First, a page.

So I’m going to be realistic and say that I’ll try to cut my cereal intake down to four days a week. Let’s see, since the beginning of Lent yesterday, I’ve eaten, um, two bowls of cereal. Not small bowls either. Tomorrow: eggs, dammit! But maybe I’ll let myself read about the Best Jeans For My Body Type as a consolation.


Claire said...

Never have understood the point of the forehead ash but fortunately did not tell my 10th grade bio teacher she had dirt on her forehead.

There was a church that did drive-by ashes here. An appalled letter from someone actually religious showed up as a letter to the editor.

Good luck with #1. I'm prone to that myself sometimes though I'm more likely to get drowned out by the more aggressive talkers around me. Ah, the beauty of the written word. (Good thing I didn't give up #1/anything for Lent, eh? ;)

I could probably use a refresher read of Nonviolent Communication. It's a guide to making it not about you essentially.

Raardvarks said...

I'm lurking...

My #2 would be to eat cereal. I have two boxes unopened, being passed over every day for weeks in favor of chili or nothing at all. Healthy!

Cheryl said...

C: Uh-oh, does this mean I've been communicating violently? And I didn't even commit a drive-by ashing!

R: Hey, chili is high in protein.

christine said...

i eat cereal every day for breakfast, too! there was a short stint in high school where i switched to eating two toasted but otherwise plain eggo waffles; that didn't last.

Una said...

Does oatmeal = cereal because I find that it's filling and a slightly more healthy option than an egg everyday.

Cheryl said...

C: I have really appreciated the fact that you travel with a box of Honey Bunches of Oats. :-)

U: As the official Cereal Decider, I will say no, because it doesn't have that "touch of honey"/processed factor. But I eat so many carbs--most of them whole grains, I swear!--and so little meat that eating an egg or two everyday might be good for me. Until they discover that eggs cause cancer or something. But if they discover that cereal causes cancer, I'm already fucked, so at least this will mix things up a little.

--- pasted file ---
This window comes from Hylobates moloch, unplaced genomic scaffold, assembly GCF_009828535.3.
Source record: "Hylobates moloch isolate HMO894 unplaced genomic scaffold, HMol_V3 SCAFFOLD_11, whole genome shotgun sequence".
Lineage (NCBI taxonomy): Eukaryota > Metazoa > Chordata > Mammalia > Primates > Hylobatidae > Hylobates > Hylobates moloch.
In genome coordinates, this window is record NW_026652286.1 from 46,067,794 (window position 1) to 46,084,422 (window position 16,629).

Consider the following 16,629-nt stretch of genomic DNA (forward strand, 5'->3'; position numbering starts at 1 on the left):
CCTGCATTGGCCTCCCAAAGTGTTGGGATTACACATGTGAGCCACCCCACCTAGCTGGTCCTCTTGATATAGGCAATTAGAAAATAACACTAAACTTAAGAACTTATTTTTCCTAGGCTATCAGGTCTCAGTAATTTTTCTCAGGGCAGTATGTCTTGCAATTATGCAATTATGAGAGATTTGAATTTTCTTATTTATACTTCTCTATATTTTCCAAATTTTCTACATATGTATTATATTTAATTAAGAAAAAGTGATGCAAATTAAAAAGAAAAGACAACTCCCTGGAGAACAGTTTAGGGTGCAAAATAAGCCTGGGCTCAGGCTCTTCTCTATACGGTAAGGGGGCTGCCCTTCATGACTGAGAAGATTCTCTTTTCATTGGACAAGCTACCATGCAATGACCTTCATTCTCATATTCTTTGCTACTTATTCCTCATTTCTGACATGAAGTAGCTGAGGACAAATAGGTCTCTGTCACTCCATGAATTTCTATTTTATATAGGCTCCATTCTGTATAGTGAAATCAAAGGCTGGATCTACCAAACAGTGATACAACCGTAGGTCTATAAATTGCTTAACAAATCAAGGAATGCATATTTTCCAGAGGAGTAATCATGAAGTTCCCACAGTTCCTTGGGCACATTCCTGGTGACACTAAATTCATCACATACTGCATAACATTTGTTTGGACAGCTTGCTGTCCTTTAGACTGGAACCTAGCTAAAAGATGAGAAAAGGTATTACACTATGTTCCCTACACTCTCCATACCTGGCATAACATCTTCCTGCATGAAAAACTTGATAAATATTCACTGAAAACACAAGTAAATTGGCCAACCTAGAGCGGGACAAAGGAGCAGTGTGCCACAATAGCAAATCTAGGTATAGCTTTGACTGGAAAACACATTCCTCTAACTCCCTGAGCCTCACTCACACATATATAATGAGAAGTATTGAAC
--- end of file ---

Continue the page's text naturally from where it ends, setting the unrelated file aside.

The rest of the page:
Jesi said...

this is a late comment:

but do all Christians participate in Lent? because I thought that was a Catholic thing. and if it is just a Catholic thing, then why do non-Catholics practice it?

i'm really starting to think that americans are masochists. anything we can do to torture ourselves we're down for. ????

i really try to practice moderation. so i never feel the need to have to give up anything. also i take things day by day. i have adopted a vegan diet but depending on the situation will eat vegetarian (if i don't have any other choice). so if i splurge and eat cheese or something i will try to eat vegan the next day. just my two cents.

Cheryl said...

I'm definitely no expert, but I know that Episcopalians participate in Lent. Episcopalianism is sort of halfway between Catholocism and other Protestant denominations.

I think Lent is an opportunity to reflect and try something new. I'm probably as masochistic as any other American, but for me Lent doesn't feel like a manifestation of that tendency. Also, if you're a vegetarian/vegan--unless you've been one since birth--you *have* given up something (meat).